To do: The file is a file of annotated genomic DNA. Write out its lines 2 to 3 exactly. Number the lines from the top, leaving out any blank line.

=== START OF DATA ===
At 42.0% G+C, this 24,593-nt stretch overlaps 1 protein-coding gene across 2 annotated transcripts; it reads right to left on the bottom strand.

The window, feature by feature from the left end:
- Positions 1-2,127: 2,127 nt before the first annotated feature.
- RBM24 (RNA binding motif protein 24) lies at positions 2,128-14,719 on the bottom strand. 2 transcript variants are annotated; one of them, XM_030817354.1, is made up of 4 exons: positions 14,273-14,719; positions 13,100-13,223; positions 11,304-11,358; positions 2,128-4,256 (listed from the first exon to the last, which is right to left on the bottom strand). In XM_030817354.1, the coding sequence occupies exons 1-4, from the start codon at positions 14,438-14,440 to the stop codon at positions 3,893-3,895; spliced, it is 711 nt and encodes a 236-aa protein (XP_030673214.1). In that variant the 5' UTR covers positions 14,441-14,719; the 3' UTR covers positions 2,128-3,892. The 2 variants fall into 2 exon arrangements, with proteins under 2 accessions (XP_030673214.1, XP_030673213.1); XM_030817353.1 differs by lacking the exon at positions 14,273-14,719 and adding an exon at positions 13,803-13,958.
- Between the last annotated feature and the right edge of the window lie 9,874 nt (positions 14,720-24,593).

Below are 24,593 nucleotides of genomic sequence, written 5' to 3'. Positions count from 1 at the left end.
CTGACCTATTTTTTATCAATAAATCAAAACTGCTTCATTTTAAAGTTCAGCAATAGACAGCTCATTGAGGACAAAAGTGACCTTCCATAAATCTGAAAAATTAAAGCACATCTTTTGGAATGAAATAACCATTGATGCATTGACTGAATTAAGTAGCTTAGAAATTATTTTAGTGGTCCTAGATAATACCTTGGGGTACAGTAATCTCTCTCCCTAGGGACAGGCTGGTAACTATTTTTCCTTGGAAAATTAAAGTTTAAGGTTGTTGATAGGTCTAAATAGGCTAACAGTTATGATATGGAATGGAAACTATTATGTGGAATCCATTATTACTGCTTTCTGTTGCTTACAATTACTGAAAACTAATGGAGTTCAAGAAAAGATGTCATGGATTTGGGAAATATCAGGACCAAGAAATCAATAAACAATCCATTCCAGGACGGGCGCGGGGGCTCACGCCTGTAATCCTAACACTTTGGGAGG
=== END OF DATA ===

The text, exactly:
The window, feature by feature from the left end:
- Positions 1-2,127: 2,127 nt before the first annotated feature.